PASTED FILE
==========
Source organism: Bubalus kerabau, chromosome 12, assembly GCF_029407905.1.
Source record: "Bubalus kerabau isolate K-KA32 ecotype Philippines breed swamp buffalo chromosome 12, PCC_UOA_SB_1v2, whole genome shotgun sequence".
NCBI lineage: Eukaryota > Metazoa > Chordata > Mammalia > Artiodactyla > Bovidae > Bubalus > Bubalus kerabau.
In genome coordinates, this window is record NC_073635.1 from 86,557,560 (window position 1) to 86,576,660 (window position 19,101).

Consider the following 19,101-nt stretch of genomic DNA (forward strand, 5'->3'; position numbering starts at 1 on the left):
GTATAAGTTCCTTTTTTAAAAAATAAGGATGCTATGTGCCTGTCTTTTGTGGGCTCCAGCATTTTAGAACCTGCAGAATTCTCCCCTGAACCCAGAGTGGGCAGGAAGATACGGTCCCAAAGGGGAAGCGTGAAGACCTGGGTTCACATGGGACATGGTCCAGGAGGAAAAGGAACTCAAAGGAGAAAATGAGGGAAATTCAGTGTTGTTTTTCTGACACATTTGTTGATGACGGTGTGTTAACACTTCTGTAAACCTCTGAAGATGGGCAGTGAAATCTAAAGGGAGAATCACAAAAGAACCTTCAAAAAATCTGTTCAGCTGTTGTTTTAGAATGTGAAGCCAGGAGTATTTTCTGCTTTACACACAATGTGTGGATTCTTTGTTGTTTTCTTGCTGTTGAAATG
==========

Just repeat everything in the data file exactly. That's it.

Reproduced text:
Source organism: Bubalus kerabau, chromosome 12, assembly GCF_029407905.1.
Source record: "Bubalus kerabau isolate K-KA32 ecotype Philippines breed swamp buffalo chromosome 12, PCC_UOA_SB_1v2, whole genome shotgun sequence".
NCBI lineage: Eukaryota > Metazoa > Chordata > Mammalia > Artiodactyla > Bovidae > Bubalus > Bubalus kerabau.
In genome coordinates, this window is record NC_073635.1 from 86,557,560 (window position 1) to 86,576,660 (window position 19,101).

Consider the following 19,101-nt stretch of genomic DNA (forward strand, 5'->3'; position numbering starts at 1 on the left):
GTATAAGTTCCTTTTTTAAAAAATAAGGATGCTATGTGCCTGTCTTTTGTGGGCTCCAGCATTTTAGAACCTGCAGAATTCTCCCCTGAACCCAGAGTGGGCAGGAAGATACGGTCCCAAAGGGGAAGCGTGAAGACCTGGGTTCACATGGGACATGGTCCAGGAGGAAAAGGAACTCAAAGGAGAAAATGAGGGAAATTCAGTGTTGTTTTTCTGACACATTTGTTGATGACGGTGTGTTAACACTTCTGTAAACCTCTGAAGATGGGCAGTGAAATCTAAAGGGAGAATCACAAAAGAACCTTCAAAAAATCTGTTCAGCTGTTGTTTTAGAATGTGAAGCCAGGAGTATTTTCTGCTTTACACACAATGTGTGGATTCTTTGTTGTTTTCTTGCTGTTGAAATG